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People Power: Investigating cultures of community energy
31st May 2016
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Think for a moment about the energy debates that hog the headlines. Will the lights go out next winter? Can renewables provide reliable power, or are wind farms just a blot on the landscape? Just how much will the new nuclear station at Hinckley Point cost, and who’s paying?

There’s something missing from these headlines: people. The debate rages about whether to opt for nuclear or renewables, or whether shale gas can save us. The people who are using and paying for this energy – that’s you and me – are barely mentioned, except as recipients of the dreaded energy » Continue Reading.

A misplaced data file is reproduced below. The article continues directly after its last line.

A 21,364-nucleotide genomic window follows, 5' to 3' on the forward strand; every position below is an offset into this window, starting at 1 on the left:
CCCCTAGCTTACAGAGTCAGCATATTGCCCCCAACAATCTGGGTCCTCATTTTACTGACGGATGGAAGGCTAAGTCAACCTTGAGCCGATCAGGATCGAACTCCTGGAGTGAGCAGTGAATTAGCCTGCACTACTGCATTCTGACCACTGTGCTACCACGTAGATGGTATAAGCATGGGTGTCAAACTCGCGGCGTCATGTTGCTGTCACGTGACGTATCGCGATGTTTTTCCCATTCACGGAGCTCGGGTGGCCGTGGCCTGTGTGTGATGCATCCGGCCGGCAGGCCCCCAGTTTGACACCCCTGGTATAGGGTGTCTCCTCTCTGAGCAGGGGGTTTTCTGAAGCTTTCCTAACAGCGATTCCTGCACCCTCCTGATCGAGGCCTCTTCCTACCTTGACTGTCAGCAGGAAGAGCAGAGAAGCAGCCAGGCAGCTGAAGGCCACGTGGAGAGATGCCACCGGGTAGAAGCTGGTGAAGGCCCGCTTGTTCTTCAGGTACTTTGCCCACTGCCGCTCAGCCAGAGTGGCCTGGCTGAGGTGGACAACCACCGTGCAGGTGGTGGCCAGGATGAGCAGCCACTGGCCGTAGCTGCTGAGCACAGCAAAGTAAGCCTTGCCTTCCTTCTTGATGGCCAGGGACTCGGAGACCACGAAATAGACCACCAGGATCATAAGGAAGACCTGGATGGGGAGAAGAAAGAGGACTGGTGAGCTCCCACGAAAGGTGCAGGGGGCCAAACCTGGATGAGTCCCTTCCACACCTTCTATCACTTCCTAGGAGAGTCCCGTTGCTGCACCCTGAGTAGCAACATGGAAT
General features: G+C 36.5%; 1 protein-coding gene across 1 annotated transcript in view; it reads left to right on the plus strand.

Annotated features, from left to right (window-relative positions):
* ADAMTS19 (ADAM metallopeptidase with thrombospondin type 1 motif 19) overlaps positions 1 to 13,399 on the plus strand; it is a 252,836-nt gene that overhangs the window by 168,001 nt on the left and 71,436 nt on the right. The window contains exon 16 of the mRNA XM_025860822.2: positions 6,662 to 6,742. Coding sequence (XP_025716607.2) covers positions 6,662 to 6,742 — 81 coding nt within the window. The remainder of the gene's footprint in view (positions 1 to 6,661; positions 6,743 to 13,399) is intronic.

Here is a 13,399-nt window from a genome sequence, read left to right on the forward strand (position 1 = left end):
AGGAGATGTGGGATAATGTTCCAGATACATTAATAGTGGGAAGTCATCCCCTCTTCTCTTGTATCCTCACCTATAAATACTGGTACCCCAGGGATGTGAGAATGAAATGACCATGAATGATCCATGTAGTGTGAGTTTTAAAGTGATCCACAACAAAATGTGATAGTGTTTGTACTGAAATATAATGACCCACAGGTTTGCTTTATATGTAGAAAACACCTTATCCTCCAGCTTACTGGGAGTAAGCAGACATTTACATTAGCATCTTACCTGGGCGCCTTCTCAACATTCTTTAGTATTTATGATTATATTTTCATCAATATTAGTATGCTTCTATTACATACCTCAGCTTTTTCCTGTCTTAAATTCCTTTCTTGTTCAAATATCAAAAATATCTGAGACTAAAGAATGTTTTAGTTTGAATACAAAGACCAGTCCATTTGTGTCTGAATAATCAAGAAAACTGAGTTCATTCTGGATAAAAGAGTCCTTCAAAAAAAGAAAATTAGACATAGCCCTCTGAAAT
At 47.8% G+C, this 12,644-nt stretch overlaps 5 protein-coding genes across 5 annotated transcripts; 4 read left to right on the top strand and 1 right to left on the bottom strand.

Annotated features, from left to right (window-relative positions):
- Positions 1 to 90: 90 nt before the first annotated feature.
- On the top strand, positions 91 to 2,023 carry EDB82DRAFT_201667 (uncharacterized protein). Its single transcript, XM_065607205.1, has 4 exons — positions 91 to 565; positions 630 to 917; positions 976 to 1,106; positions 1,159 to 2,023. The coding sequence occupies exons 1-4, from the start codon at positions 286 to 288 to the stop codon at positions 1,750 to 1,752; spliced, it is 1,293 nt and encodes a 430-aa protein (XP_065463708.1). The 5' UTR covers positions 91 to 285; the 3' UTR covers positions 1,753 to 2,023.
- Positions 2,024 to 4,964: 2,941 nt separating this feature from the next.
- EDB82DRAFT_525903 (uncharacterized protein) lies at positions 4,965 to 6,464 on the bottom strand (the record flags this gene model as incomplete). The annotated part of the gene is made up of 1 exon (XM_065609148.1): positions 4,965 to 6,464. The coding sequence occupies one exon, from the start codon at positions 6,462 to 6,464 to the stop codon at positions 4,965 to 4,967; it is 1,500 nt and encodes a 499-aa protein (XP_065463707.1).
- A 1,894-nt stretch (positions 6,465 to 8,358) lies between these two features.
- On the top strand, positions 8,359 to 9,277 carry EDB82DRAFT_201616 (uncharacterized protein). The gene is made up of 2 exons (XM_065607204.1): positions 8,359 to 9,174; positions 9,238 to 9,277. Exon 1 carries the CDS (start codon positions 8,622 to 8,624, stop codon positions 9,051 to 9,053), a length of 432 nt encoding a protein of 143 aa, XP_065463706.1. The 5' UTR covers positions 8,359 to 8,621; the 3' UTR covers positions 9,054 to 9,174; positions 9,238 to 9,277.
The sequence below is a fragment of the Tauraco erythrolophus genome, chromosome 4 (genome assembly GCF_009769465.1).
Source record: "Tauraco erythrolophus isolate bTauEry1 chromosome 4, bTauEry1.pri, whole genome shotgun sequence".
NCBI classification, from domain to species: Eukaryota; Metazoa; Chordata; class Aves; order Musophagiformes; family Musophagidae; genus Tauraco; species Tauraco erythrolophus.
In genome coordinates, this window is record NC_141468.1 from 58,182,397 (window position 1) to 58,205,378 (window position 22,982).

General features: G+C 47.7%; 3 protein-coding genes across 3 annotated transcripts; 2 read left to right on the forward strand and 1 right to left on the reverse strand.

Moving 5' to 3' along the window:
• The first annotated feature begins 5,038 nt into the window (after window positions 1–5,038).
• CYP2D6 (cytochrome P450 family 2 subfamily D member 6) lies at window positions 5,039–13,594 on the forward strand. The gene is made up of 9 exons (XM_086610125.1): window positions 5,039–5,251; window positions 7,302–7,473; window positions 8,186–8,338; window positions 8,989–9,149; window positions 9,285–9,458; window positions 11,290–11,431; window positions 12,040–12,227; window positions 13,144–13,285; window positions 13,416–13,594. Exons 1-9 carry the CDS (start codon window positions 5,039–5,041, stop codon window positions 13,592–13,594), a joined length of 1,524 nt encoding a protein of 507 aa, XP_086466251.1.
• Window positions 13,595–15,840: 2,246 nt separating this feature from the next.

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Professor John Urry
22nd March 2016
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I am deeply saddened that my Lancaster University colleague, PhD supervisor and friend John Urry died on Friday 18 March.

 

I have known and admired John for many years, so when, in 2013, I began to think about a return to university life, I knew he’d be the right person to speak to. I was hesitant; he was characteristically enthusiastic. With his unstinting support, we got planning. The result was a collaborative research project which, like so much of John’s work, is a creative blend of theory and activism. In our many discussions since then, John wore his » Continue Reading.

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Why fund the politics?